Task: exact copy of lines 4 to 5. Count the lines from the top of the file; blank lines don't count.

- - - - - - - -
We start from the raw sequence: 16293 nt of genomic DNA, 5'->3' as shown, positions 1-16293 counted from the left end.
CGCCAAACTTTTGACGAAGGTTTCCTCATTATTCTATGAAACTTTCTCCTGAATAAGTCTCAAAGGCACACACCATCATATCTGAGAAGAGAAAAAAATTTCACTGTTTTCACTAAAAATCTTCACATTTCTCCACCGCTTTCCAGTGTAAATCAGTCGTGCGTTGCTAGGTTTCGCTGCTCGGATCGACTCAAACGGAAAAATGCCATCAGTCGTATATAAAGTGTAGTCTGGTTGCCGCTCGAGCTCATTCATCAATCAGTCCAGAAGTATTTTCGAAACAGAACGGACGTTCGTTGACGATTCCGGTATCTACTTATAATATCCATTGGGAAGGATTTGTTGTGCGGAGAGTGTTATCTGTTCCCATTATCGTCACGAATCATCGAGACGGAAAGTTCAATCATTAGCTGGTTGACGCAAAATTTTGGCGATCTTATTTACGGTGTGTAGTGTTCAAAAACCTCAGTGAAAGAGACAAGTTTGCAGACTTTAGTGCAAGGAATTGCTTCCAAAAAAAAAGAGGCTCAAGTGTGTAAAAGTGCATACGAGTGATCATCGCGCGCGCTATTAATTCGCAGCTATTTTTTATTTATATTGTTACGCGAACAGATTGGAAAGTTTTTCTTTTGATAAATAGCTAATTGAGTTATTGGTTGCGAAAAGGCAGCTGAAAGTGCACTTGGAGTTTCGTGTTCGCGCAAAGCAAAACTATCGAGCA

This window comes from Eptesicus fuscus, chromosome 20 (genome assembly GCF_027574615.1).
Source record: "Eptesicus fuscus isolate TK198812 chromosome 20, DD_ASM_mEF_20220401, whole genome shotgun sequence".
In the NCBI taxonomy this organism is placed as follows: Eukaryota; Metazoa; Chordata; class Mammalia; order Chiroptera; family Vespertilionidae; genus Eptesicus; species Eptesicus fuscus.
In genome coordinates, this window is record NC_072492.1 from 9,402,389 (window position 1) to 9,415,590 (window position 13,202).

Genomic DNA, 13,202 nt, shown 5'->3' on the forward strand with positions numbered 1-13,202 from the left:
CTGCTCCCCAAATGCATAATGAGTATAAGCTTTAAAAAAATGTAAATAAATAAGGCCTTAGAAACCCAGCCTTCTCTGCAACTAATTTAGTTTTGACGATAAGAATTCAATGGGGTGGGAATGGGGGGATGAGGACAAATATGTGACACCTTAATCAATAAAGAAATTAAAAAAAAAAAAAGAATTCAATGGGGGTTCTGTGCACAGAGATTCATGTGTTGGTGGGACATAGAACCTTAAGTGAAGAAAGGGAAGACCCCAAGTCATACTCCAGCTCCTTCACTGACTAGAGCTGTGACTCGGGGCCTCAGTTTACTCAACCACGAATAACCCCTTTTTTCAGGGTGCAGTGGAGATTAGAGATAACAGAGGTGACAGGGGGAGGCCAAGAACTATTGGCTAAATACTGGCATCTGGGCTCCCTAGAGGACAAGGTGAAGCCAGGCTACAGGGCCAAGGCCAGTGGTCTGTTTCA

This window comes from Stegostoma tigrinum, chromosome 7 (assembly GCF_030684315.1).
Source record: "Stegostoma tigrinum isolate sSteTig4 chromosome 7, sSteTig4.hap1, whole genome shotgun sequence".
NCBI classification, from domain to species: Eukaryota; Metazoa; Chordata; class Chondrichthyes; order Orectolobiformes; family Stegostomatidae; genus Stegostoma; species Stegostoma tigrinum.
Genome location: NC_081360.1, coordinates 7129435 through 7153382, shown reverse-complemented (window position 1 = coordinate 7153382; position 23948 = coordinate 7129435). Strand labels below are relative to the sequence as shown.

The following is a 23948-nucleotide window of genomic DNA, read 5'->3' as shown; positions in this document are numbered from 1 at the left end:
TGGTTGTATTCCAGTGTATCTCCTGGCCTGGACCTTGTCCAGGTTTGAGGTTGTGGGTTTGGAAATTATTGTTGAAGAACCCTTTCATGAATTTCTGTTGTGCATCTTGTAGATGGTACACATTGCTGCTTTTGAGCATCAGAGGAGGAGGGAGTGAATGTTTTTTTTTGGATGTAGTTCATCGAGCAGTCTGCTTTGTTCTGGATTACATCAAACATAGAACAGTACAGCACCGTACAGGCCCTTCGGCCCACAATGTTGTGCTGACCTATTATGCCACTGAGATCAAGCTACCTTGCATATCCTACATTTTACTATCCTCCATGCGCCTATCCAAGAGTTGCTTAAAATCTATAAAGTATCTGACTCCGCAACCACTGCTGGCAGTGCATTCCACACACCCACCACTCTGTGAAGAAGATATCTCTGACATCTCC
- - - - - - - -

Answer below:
Source record: "Eptesicus fuscus isolate TK198812 chromosome 20, DD_ASM_mEF_20220401, whole genome shotgun sequence".
In the NCBI taxonomy this organism is placed as follows: Eukaryota; Metazoa; Chordata; class Mammalia; order Chiroptera; family Vespertilionidae; genus Eptesicus; species Eptesicus fuscus.